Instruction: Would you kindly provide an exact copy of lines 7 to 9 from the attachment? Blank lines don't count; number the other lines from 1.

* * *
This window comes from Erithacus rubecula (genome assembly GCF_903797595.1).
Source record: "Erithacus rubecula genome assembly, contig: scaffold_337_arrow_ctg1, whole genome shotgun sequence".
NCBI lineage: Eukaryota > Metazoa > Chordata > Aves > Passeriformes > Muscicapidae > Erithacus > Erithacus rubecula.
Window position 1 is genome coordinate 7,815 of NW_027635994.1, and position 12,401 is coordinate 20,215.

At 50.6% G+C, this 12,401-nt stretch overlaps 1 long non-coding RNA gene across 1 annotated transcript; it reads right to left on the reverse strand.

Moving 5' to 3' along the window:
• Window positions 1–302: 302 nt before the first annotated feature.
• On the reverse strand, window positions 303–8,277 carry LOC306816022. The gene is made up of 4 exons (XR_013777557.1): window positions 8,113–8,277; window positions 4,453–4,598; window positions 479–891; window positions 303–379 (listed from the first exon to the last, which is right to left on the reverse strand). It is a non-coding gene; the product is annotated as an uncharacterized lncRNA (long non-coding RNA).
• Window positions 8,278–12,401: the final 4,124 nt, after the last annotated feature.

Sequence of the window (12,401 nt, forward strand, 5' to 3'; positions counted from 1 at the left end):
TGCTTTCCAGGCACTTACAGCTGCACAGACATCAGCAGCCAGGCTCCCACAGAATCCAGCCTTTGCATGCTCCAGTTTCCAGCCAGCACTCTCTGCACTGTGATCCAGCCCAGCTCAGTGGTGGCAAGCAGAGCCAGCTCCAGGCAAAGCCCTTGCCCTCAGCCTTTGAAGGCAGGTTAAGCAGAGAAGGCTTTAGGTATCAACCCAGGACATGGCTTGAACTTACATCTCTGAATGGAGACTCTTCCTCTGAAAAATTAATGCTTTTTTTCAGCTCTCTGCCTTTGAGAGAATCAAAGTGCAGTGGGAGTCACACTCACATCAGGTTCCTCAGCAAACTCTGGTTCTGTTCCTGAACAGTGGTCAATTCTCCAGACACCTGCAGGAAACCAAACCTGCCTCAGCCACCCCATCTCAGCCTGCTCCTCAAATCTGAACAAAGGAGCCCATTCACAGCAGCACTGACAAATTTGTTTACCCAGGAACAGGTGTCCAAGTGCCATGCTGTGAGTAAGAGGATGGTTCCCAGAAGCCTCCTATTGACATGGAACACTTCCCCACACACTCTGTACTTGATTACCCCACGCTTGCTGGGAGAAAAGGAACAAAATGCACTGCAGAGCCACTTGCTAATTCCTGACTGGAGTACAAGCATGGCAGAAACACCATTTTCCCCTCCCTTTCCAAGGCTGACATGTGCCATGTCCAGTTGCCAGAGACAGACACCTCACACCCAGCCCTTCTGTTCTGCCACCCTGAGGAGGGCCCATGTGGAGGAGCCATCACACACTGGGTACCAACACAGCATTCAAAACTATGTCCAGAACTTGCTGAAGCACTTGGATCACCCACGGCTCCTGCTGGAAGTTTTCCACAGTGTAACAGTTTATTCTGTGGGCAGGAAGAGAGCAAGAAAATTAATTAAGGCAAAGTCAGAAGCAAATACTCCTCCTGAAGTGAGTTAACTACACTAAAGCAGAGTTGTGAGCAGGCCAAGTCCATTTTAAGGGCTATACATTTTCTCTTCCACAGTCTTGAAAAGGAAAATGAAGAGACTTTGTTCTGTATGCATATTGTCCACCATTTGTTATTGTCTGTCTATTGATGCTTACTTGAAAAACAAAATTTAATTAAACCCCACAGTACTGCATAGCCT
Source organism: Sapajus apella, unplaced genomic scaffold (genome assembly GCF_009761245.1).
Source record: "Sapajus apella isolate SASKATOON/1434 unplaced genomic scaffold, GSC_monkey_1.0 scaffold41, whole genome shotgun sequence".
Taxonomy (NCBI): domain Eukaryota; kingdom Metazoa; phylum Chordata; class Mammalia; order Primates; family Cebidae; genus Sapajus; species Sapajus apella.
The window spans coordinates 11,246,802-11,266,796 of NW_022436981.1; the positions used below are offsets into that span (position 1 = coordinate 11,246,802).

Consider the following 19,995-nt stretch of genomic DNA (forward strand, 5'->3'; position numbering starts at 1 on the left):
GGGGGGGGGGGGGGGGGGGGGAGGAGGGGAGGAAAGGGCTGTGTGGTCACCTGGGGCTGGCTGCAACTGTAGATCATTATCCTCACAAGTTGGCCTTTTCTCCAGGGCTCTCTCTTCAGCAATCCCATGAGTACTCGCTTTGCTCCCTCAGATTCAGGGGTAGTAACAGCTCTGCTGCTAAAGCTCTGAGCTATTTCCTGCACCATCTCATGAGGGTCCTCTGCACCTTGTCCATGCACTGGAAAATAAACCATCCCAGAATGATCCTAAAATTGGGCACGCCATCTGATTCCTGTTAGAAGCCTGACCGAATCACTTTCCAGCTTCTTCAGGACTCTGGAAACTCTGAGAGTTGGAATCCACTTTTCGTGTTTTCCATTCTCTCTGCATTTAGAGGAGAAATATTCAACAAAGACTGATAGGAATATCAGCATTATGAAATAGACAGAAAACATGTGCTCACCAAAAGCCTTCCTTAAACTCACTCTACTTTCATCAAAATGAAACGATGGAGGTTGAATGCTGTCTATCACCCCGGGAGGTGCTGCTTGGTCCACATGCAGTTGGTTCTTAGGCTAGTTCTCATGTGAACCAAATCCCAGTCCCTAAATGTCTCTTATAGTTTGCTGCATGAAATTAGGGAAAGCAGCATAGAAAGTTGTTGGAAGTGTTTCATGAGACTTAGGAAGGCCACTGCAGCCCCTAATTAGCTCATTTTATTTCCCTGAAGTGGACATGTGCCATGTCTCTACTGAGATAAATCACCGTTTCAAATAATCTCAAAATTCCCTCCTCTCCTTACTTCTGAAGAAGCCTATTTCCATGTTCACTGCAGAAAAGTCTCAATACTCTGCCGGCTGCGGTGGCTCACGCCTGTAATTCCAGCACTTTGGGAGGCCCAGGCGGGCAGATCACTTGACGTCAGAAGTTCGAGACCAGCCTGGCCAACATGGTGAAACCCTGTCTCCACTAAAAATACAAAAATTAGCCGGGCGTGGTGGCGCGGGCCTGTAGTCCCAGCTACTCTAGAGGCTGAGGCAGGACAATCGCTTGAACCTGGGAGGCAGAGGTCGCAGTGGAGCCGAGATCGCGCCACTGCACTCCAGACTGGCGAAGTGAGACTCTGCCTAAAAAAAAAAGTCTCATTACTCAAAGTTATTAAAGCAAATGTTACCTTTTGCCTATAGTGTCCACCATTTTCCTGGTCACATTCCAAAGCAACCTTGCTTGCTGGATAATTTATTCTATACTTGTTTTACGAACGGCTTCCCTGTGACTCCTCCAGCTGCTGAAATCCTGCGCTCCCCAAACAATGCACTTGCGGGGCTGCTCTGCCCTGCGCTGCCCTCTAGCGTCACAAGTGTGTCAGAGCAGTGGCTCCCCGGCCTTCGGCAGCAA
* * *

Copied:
• Window positions 1–302: 302 nt before the first annotated feature.
• On the reverse strand, window positions 303–8,277 carry LOC306816022. The gene is made up of 4 exons (XR_013777557.1): window positions 8,113–8,277; window positions 4,453–4,598; window positions 479–891; window positions 303–379 (listed from the first exon to the last, which is right to left on the reverse strand). It is a non-coding gene; the product is annotated as an uncharacterized lncRNA (long non-coding RNA).
• Window positions 8,278–12,401: the final 4,124 nt, after the last annotated feature.